The Victoria & Albert Museum (or the V&A as its commonly known) is distinct from other museums in London in that its history is tied to the educational system of the UK. It was first controlled by the Board of Education to be used by the Government Schools of Design and its collection still holds a focus on fine and decorative arts. The museum consists of three entities, the V&A South Kensington (what most people think of as the V&A), the world's greatest museum of art and design; the V&A Museum of Childhood, one of the world's largest and oldest collections of toys and childhood artifacts; and the archives and stores at Blythe House. You can browse the collections of the V&A and preview exhibits such as the Grace Kelly: Style Icon exhibition within the Fashion, Jewelly & Accessories collection. The V&A boasts and award-winning collection searching- give it a try! The National Art Library is located within the V&A and serves as a public reference library as well as the curatorial department for the art, craft and design of the book. Its holdings also focus on fine and decorative arts.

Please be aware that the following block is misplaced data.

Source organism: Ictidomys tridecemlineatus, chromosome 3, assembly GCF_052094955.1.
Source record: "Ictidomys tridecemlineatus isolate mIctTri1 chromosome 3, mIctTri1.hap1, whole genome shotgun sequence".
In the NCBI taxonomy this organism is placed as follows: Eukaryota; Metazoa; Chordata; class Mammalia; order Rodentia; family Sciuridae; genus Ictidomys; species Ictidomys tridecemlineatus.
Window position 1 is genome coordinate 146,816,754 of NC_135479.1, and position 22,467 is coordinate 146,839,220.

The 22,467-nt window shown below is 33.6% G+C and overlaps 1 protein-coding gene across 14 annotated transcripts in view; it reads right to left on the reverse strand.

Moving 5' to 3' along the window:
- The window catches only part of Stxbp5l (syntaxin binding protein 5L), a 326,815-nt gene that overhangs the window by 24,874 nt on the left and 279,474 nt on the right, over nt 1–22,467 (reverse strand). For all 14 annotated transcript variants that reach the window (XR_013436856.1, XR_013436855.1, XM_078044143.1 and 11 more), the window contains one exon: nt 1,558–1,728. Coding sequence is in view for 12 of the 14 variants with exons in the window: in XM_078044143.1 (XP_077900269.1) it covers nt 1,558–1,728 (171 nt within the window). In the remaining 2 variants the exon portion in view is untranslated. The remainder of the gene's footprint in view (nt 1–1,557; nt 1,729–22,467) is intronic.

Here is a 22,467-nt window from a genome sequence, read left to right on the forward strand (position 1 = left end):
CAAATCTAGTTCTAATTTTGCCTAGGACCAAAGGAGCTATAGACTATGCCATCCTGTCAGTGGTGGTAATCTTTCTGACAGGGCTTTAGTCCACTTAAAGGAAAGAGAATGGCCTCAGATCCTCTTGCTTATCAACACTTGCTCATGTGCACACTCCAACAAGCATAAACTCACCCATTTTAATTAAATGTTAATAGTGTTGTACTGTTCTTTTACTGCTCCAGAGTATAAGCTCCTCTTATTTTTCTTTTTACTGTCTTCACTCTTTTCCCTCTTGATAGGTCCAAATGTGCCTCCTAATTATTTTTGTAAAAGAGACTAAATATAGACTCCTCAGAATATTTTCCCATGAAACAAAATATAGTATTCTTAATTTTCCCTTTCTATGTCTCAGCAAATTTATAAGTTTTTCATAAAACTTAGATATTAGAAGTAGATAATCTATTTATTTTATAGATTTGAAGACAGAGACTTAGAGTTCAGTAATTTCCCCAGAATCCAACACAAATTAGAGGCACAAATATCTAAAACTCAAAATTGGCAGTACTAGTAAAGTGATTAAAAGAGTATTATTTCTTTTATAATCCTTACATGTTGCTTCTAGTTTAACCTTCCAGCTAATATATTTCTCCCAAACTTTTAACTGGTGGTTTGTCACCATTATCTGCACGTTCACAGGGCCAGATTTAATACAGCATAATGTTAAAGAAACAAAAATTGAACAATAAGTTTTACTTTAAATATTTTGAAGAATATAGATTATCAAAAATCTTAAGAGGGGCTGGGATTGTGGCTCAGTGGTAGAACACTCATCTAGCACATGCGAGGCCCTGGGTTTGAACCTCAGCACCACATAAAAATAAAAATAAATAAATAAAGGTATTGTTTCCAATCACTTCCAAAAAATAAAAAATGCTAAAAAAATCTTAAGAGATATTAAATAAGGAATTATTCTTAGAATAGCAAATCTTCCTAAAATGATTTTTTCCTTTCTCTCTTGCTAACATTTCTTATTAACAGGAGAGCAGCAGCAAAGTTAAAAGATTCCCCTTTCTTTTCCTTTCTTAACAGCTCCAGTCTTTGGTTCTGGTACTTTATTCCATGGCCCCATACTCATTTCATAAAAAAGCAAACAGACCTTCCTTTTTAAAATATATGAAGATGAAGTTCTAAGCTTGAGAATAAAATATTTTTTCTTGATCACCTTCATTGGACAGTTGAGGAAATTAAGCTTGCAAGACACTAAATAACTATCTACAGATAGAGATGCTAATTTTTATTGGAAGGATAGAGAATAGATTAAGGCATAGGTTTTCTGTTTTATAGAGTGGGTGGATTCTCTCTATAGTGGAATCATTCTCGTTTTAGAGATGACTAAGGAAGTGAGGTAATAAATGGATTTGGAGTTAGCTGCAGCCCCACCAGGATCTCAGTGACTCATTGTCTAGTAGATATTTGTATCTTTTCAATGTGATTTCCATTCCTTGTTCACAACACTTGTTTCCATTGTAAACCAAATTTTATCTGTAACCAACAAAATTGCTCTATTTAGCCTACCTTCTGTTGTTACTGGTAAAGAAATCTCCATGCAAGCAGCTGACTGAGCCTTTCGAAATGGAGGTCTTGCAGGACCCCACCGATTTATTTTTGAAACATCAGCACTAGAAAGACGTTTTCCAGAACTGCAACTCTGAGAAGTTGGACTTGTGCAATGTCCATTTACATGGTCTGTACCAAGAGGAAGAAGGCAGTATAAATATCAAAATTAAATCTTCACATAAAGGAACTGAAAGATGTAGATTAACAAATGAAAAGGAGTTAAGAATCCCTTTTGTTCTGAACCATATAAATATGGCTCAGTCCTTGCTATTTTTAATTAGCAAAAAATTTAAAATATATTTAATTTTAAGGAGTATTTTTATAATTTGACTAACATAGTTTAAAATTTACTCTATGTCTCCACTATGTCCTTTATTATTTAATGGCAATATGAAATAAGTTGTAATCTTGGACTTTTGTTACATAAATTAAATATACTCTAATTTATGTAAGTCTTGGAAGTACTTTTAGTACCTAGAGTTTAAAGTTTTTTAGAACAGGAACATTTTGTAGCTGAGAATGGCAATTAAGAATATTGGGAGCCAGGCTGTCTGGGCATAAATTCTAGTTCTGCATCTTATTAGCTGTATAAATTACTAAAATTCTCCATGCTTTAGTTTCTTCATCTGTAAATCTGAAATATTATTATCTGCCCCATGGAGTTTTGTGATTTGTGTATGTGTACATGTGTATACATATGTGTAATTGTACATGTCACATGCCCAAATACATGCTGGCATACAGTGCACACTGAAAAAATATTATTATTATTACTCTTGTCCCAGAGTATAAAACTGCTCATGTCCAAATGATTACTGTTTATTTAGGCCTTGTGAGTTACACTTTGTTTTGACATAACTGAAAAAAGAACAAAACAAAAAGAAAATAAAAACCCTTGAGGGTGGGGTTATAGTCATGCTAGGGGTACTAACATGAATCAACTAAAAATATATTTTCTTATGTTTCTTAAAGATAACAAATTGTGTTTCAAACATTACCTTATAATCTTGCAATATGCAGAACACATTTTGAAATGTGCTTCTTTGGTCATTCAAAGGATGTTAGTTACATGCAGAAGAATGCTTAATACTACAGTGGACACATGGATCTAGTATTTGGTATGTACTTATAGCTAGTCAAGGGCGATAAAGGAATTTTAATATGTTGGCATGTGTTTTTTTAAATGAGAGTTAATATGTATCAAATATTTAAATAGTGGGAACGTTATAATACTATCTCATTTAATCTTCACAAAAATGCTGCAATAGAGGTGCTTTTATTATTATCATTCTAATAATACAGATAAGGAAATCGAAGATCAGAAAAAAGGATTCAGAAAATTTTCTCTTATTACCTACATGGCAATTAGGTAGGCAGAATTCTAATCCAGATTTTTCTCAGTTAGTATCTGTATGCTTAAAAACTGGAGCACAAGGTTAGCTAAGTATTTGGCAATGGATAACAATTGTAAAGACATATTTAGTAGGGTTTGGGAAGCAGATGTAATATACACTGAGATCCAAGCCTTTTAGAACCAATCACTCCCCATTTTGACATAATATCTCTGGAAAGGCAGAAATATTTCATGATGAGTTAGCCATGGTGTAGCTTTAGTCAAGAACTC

What's in a name? From the A Grand Design: The History of the Victoria & Albert Museum introduction:
The Museum was founded in 1852 as the Museum of Manufactures (at Marlborough House), renamed the Museum of Ornamental Art in 1853, opened as the South Kensington Museum in 1857, and renamed the Victoria and Albert Museum on 17 May 1899 by Queen Victoria (b. 1819; reigned 1837–1901) in her last official public appearance. A tribute to her beloved consort Prince Albert (1819–1861), the name has led to confusion about the Museum’s identity among the public, many of whom are said to visit the V&A in the belief that it houses the personal collection of Victoria and Albert. In fact, the V&A’s collections of more than 4 million objects are drawn from two thousand years of cultural history, and include ceramics, metalwork, jewelry, furniture and woodwork, sculpture, textiles, paintings, drawings, prints, and rare and illustrated books.